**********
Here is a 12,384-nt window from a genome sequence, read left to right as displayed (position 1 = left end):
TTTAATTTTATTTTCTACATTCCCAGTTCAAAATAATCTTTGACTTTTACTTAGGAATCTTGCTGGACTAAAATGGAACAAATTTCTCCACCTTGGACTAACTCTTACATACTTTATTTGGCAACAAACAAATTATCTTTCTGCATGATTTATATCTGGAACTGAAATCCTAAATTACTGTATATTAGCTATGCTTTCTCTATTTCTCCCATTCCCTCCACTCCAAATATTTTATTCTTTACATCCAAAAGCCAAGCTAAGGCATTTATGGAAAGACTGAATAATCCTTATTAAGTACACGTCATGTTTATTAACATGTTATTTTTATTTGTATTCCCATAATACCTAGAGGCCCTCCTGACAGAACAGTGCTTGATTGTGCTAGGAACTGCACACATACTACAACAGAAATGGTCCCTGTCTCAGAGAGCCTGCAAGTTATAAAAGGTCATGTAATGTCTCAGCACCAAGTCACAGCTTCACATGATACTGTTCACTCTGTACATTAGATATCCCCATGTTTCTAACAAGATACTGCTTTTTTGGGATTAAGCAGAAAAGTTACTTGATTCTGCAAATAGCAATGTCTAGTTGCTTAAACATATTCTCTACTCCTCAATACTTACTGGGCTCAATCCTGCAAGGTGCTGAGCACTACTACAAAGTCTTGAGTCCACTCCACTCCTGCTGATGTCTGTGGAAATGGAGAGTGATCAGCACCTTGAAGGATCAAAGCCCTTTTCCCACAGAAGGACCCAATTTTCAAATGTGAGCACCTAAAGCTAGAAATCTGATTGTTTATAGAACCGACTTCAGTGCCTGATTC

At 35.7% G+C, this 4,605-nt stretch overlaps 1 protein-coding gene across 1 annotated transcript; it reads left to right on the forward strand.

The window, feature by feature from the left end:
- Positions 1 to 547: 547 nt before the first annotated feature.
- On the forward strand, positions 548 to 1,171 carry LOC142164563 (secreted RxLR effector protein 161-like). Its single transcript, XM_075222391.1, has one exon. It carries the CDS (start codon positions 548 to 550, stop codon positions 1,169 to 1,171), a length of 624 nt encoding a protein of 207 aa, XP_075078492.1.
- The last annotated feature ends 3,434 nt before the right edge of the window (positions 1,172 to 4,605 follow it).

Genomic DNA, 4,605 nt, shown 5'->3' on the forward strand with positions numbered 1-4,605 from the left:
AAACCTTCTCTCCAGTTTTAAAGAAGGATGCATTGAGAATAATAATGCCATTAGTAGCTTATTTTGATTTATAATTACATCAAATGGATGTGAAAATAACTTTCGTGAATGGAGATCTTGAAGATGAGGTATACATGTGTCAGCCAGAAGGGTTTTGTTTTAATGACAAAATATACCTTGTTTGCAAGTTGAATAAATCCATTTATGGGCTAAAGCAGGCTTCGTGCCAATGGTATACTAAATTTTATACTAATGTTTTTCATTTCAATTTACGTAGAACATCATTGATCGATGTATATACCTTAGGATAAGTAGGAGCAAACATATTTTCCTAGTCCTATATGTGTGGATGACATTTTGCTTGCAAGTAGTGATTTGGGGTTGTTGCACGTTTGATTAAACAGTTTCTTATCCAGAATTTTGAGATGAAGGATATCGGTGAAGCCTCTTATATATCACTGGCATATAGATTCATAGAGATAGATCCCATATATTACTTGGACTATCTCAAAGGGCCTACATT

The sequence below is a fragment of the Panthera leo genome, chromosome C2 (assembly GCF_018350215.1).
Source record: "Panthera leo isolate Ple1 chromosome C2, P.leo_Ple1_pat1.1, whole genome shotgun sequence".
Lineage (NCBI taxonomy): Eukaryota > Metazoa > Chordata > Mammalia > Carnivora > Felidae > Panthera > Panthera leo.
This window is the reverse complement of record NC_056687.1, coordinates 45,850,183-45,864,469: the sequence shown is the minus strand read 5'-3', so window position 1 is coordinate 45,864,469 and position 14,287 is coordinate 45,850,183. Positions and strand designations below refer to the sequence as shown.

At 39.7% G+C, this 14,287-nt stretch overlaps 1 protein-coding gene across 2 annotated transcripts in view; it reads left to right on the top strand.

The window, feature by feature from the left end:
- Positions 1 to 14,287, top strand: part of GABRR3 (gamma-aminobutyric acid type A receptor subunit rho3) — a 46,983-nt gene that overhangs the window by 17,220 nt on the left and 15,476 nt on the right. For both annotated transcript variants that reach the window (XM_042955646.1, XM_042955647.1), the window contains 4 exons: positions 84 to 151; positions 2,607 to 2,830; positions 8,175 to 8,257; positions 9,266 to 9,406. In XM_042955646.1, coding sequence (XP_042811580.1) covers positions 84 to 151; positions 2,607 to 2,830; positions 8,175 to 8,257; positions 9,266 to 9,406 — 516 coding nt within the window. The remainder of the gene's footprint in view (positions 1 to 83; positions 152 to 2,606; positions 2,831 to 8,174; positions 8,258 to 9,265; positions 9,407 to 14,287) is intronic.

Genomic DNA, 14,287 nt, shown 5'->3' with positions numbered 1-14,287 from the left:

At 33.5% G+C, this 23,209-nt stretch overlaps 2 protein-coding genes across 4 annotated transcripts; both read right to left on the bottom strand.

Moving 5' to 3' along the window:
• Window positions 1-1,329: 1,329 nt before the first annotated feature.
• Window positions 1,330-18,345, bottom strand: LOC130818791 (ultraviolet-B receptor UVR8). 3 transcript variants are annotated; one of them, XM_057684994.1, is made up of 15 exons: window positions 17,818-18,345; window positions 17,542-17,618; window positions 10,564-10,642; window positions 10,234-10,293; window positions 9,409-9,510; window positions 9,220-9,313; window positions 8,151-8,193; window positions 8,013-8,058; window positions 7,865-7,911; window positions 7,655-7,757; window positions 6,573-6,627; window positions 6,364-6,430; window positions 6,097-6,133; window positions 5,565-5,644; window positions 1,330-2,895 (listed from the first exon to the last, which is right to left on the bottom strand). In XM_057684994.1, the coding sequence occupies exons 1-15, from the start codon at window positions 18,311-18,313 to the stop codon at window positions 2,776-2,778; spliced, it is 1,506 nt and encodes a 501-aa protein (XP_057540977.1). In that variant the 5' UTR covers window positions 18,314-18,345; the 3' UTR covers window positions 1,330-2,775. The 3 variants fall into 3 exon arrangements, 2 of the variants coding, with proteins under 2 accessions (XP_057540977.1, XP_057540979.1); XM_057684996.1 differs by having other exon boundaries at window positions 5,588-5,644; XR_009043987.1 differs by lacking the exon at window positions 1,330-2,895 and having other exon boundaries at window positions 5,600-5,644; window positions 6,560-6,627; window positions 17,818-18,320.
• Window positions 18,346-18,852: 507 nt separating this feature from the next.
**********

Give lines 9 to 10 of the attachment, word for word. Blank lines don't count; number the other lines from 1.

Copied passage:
AAACCTTCTCTCCAGTTTTAAAGAAGGATGCATTGAGAATAATAATGCCATTAGTAGCTTATTTTGATTTATAATTACATCAAATGGATGTGAAAATAACTTTCGTGAATGGAGATCTTGAAGATGAGGTATACATGTGTCAGCCAGAAGGGTTTTGTTTTAATGACAAAATATACCTTGTTTGCAAGTTGAATAAATCCATTTATGGGCTAAAGCAGGCTTCGTGCCAATGGTATACTAAATTTTATACTAATGTTTTTCATTTCAATTTACGTAGAACATCATTGATCGATGTATATACCTTAGGATAAGTAGGAGCAAACATATTTTCCTAGTCCTATATGTGTGGATGACATTTTGCTTGCAAGTAGTGATTTGGGGTTGTTGCACGTTTGATTAAACAGTTTCTTATCCAGAATTTTGAGATGAAGGATATCGGTGAAGCCTCTTATATATCACTGGCATATAGATTCATAGAGATAGATCCCATATATTACTTGGACTATCTCAAAGGGCCTACATT

The sequence below is a fragment of the Panthera leo genome, chromosome C2 (assembly GCF_018350215.1).